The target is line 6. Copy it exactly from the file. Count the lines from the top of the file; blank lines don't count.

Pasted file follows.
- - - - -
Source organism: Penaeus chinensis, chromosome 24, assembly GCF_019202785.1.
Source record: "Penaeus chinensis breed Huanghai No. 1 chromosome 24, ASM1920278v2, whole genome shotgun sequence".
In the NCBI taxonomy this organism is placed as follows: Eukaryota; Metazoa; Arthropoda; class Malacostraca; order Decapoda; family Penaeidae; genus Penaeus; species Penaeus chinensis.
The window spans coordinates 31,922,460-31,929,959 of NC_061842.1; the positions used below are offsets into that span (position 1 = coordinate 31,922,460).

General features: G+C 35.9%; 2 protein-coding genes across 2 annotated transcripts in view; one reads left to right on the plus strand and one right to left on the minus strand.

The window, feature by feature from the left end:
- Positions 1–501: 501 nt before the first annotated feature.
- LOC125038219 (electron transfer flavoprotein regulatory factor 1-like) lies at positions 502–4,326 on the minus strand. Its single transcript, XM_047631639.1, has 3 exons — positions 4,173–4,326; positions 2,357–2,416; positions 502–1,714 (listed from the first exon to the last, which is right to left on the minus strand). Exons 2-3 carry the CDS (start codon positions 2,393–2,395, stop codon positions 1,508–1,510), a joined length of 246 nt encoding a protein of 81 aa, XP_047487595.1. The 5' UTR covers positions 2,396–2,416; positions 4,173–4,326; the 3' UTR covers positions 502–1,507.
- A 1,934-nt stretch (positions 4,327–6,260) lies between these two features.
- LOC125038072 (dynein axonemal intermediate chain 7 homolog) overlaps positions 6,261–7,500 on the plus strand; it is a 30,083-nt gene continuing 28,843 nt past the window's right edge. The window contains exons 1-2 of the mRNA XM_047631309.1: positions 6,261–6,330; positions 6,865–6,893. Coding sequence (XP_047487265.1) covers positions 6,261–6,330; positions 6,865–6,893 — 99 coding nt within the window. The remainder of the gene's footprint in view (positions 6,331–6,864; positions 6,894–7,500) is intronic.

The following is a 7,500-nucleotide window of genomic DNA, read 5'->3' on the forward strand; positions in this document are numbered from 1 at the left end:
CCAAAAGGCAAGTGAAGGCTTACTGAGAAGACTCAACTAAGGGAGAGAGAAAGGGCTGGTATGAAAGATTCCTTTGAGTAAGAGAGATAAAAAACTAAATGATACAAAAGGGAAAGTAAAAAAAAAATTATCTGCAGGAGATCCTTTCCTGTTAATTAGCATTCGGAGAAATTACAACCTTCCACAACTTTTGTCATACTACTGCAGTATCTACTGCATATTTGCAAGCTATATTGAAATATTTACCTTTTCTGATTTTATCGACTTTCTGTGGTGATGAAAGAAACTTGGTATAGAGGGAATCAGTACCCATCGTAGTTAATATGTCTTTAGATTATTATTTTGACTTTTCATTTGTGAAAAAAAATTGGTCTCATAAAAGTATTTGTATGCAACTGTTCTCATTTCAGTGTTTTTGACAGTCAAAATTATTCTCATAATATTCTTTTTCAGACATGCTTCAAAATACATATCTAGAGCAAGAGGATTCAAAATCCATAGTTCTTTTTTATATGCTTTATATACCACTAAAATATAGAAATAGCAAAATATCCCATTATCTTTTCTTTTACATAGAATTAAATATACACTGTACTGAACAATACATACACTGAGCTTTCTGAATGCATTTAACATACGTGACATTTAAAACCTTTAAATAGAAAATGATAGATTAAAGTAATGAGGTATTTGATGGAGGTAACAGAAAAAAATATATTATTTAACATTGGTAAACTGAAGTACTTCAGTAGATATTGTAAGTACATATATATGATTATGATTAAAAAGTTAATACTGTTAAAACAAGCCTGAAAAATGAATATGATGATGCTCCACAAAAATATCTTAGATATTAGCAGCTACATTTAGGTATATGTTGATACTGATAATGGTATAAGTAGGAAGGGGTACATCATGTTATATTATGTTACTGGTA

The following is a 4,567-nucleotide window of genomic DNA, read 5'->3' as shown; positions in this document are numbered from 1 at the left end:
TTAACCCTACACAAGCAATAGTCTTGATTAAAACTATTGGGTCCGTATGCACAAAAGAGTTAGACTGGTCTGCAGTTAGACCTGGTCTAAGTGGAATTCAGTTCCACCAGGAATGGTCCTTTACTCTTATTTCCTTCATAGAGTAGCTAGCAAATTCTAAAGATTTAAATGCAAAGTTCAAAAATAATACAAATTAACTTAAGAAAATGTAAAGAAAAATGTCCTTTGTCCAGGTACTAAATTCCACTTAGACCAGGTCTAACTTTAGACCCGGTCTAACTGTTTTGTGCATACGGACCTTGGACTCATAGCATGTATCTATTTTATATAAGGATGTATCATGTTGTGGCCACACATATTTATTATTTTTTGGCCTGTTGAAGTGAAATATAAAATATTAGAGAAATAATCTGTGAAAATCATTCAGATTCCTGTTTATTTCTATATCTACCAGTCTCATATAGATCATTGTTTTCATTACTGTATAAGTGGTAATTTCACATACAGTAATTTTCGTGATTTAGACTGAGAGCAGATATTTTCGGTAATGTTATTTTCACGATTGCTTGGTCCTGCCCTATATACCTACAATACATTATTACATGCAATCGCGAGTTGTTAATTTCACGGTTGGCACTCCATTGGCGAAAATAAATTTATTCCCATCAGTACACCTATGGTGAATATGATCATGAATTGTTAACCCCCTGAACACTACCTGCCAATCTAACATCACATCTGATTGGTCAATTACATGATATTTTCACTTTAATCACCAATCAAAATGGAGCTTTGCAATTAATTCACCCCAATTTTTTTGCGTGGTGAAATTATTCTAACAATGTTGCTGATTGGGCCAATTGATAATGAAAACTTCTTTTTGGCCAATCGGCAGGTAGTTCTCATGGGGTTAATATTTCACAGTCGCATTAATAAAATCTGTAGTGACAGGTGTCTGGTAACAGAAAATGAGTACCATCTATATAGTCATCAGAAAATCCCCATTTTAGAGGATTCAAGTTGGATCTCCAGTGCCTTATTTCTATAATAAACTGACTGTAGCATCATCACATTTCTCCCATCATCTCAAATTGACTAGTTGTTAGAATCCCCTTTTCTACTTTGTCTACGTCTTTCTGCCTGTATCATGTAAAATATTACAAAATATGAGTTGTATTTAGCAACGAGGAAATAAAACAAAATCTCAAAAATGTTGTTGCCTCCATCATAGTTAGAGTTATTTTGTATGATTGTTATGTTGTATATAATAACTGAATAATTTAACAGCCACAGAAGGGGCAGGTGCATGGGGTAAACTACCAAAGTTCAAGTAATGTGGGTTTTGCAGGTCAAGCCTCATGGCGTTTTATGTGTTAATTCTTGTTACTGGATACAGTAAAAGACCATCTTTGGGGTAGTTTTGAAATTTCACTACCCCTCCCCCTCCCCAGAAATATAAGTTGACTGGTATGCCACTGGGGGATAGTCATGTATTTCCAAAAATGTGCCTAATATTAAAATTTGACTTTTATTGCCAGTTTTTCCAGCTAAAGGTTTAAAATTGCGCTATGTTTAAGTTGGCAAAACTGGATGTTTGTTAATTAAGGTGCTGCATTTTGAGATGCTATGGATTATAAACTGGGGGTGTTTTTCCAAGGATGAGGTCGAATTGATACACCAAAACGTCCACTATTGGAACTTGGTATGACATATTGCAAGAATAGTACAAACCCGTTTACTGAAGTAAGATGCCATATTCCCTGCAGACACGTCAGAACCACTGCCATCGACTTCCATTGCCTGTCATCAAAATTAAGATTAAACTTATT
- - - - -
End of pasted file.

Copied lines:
The window, feature by feature from the left end: